This rifle is the only .50 semi-automatic rifle available to the public. With a price tag of $10249 USD, it probably doesn’t matter much. It can carry 11 rounds at a time, giving you a lot more insurance than a single or double shot rifle. More ‘good news’ is that the rounds are considerably cheaper with 80 rounds of .50 BMG going for $299.99 or just under $4 per round. Just imagine, 11 rounds in the gun means that it costs you $50 every time you empty it. This round is cheap because it’s also used by militaries across the world.

Smaller Dinosaurs

Of course there were smaller dinosaurs, so smaller ammunition would be viable. We’re all thinking of the same thing here, the Velociraptors of the Jurassic franchise, which were not actually Velociraptors at all. They were more akin to Utahraptors, one of my favorite dinosaurs. Utahraptors were roughly the size of a moose at about 7 feet tall and 490kg/1000+ lbs. To stop animals of this size, the more common .308 (AKA 7.62×51) round will do the trick. These are going to be considerably cheaper for both rifle and ammo.

Century Arms C308 Synthetic

Now we’re shopping the clearance rack luckily. For just $499 USD, the Century Arms C308 fires the rounds you need to put down raptors and other, more man-sized dinosaurs. It has a magazine capacity of 6, which you can of course increase with larger magazines. Luckily our ammo drops in price significantly again. Just $18.99 for 20 rounds, or less than $1 per round. You could probably find cheaper, as well as more expensive. There are different types of bullets, but that’s a conversation we’re not going over here today.

Springfield Armory M1A

A tried and true weapon, the M1A has been in civilian hands since 1974. Variants of it’s military counterpart, the M14, are still in service today. The Springfield Armory M1A has a base ammo capacity of 11, which again you can increase by purchasing larger magazines. At $1699 USD, this is going to be a bit more solid of a rifle than the C308. It’s larger, heavier, but an all around sturdier rifle. You get what you pay for. It does use the same rounds however, making it an easier pill to swallow.

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The Tyrannosaur .577

Who knew there was actually a rifle caliber named after a dinosaur? The Tyrannosaur .577 round is over 3.5 inches long, and over a half inch wide. It’s a freaking monster round. Oddly enough, or maybe not, the T-Rex .577 was created in 1993, the same year Jurassic Park was featured. A-Square, the company that manufactured this massive round, is no longer in operation. Below I’ve shown you some size comparisons. Starting on the left, the .40 S&W and .45 ACP are the larger sizes of Police handguns. The .223 Remington is the same as the 5.56mm that is used by Nato militaries across the world. The .308 is the round we talked about above used by the M1A and C308. The .50 BMG is what is fired from the hugely expensive Barrett. As you can see, the .577 Tyrannosaur is somewhere between the .308 and the Barrett. One round of .577 Tyrannosaur costs $39.95 USD!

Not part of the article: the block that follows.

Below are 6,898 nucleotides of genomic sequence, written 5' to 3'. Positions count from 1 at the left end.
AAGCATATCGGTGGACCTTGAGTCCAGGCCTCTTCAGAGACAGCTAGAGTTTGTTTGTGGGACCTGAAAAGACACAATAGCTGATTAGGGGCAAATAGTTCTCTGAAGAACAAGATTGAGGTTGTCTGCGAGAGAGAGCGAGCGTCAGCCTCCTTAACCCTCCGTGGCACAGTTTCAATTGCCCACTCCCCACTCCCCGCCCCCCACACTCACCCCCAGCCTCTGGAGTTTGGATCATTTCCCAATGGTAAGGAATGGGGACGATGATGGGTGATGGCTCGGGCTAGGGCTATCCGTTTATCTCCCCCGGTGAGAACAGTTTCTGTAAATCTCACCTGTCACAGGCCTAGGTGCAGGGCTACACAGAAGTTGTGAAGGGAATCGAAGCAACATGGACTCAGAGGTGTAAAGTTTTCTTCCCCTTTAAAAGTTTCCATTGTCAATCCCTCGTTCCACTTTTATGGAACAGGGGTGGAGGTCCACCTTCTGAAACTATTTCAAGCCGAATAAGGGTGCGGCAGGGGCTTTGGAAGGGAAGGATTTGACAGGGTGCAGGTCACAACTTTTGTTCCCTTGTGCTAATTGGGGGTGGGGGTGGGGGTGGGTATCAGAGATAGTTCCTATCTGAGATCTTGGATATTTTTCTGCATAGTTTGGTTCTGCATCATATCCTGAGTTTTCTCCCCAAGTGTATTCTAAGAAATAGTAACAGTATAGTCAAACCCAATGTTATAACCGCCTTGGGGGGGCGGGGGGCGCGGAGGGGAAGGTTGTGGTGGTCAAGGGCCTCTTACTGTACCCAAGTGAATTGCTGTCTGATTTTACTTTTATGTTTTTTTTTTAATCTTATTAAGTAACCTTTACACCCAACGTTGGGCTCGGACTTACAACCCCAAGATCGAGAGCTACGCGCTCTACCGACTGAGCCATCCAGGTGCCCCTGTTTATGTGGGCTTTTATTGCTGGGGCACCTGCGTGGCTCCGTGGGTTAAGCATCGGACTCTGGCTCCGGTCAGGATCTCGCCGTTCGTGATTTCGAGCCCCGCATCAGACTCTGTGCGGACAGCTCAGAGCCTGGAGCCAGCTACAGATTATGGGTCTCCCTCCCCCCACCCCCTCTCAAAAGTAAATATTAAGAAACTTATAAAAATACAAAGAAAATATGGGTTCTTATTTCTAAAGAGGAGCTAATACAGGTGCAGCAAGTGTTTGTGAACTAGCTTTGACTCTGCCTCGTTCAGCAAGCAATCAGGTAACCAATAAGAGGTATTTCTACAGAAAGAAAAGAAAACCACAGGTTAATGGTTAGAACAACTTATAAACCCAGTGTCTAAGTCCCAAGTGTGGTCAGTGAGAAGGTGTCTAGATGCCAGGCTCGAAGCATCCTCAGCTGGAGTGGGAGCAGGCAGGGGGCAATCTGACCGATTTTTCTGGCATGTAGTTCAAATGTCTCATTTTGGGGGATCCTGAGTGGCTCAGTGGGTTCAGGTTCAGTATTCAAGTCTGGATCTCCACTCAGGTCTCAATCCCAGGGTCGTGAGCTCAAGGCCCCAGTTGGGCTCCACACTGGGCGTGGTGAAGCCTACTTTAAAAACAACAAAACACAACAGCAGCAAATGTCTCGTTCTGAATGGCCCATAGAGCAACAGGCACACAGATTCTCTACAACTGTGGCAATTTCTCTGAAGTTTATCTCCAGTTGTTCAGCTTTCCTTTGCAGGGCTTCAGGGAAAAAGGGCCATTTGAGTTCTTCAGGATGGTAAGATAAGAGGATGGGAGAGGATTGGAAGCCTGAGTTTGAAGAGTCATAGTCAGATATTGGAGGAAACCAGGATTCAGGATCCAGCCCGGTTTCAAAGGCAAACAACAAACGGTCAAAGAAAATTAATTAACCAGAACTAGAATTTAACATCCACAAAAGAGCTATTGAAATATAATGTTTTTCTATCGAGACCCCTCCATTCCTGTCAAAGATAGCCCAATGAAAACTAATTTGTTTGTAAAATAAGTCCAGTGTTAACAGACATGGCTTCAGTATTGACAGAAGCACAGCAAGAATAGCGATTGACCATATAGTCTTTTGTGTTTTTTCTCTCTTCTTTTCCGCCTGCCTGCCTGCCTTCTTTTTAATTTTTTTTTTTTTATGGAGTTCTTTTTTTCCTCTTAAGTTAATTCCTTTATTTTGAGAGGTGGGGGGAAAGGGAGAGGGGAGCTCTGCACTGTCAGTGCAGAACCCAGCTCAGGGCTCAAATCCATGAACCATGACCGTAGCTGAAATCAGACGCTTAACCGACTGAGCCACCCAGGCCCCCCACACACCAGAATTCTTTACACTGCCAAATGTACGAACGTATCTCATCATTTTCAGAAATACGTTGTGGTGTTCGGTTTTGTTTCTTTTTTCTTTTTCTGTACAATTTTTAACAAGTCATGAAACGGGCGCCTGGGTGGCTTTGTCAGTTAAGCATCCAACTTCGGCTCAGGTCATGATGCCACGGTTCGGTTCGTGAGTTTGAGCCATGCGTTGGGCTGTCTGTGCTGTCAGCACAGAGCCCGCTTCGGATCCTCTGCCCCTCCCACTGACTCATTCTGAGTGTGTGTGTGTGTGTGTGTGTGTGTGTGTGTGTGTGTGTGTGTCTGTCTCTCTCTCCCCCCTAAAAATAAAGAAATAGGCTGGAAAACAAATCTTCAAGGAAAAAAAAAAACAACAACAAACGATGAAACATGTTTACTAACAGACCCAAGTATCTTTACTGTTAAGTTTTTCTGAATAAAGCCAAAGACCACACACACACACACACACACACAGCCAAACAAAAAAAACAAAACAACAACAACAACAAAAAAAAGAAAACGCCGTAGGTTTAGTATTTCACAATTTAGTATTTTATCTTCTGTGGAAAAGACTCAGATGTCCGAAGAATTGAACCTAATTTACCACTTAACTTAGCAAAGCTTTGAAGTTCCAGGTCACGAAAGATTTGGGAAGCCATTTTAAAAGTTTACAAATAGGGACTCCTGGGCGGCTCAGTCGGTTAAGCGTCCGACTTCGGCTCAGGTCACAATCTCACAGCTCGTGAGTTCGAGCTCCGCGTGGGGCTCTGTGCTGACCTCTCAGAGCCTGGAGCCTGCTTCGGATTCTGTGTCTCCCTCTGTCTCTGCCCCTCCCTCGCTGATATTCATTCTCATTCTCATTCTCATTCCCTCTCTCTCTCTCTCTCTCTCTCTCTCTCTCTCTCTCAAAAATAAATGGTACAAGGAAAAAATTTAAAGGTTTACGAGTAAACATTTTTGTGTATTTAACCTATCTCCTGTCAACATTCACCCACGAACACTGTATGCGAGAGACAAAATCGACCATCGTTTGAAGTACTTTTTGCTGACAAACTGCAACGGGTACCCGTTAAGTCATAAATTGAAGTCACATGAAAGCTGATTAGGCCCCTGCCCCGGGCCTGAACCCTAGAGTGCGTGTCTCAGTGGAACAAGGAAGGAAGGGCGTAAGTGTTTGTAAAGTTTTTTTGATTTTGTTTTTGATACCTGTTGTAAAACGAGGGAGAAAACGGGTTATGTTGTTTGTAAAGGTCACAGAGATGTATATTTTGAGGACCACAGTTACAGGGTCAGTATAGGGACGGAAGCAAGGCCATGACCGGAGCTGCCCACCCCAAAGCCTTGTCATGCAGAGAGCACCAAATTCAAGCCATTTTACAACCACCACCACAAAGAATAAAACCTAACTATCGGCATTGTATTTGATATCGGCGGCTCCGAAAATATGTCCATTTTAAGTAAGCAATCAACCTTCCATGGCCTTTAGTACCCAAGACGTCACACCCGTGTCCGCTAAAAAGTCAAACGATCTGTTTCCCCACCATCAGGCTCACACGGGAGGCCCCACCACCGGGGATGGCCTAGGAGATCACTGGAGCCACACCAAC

Dinosaur Hunting Rounds 1 Firearms Versus Dinosaurs

Surviving Dinosaur Attacks

Now you’re ready to face any dinosaur threat that comes your way. Whether it’s an escaped animal from a nearby island resort, or a post-apocalyptic future where dinosaurs have reclaimed the earth. Affording one of the specialized rifles is probably going to be hard enough, but finding the specialized rounds may prove the most difficult. Can you imagine trying to shoot a sauropod? You’d probably be out of luck unless you had that aforementioned tomahawk missile. One thing’s for sure though, you’ll definitely be hearing “cha-ching” every time you fire off a shot. Maybe twice if you miss.

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Ethan Smith is a seasoned marine veteran, professional blogger, witty and edgy writer, and an avid hunter. He spent a great deal of his childhood years around the Apache-Sitgreaves National Forest in Arizona. Watching active hunters practise their craft initiated him into the world of hunting and rubrics of outdoor life. He also honed his writing skills by sharing his outdoor experiences with fellow schoolmates through their high school’s magazine. Further along the way, the US Marine Corps got wind of his excellent combination of skills and sought to put them into good use by employing him as a combat correspondent. He now shares his income from this prestigious job with his wife and one kid. Read more >>